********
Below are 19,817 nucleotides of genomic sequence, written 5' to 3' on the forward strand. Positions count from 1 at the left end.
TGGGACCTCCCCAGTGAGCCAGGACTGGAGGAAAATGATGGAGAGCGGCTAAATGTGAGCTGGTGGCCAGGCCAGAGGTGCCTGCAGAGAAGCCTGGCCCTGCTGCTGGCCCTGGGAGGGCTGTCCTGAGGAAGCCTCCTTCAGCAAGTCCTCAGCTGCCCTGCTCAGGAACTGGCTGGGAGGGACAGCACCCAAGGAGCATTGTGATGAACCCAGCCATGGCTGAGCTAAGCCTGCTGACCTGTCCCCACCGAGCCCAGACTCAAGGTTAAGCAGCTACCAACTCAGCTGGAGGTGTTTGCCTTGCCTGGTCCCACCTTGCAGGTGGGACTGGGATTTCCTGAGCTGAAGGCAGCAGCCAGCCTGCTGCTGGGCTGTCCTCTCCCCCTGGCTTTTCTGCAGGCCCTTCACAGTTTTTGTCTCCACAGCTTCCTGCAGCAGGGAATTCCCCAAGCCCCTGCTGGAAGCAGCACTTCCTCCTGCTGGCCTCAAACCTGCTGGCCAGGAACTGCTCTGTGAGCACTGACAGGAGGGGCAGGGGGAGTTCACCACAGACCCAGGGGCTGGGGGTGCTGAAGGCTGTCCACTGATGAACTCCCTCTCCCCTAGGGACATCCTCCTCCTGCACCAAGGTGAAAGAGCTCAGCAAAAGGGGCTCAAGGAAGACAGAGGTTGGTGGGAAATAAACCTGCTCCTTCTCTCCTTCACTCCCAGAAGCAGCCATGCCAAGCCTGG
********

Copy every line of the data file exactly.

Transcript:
Below are 19,817 nucleotides of genomic sequence, written 5' to 3' on the forward strand. Positions count from 1 at the left end.
TGGGACCTCCCCAGTGAGCCAGGACTGGAGGAAAATGATGGAGAGCGGCTAAATGTGAGCTGGTGGCCAGGCCAGAGGTGCCTGCAGAGAAGCCTGGCCCTGCTGCTGGCCCTGGGAGGGCTGTCCTGAGGAAGCCTCCTTCAGCAAGTCCTCAGCTGCCCTGCTCAGGAACTGGCTGGGAGGGACAGCACCCAAGGAGCATTGTGATGAACCCAGCCATGGCTGAGCTAAGCCTGCTGACCTGTCCCCACCGAGCCCAGACTCAAGGTTAAGCAGCTACCAACTCAGCTGGAGGTGTTTGCCTTGCCTGGTCCCACCTTGCAGGTGGGACTGGGATTTCCTGAGCTGAAGGCAGCAGCCAGCCTGCTGCTGGGCTGTCCTCTCCCCCTGGCTTTTCTGCAGGCCCTTCACAGTTTTTGTCTCCACAGCTTCCTGCAGCAGGGAATTCCCCAAGCCCCTGCTGGAAGCAGCACTTCCTCCTGCTGGCCTCAAACCTGCTGGCCAGGAACTGCTCTGTGAGCACTGACAGGAGGGGCAGGGGGAGTTCACCACAGACCCAGGGGCTGGGGGTGCTGAAGGCTGTCCACTGATGAACTCCCTCTCCCCTAGGGACATCCTCCTCCTGCACCAAGGTGAAAGAGCTCAGCAAAAGGGGCTCAAGGAAGACAGAGGTTGGTGGGAAATAAACCTGCTCCTTCTCTCCTTCACTCCCAGAAGCAGCCATGCCAAGCCTGG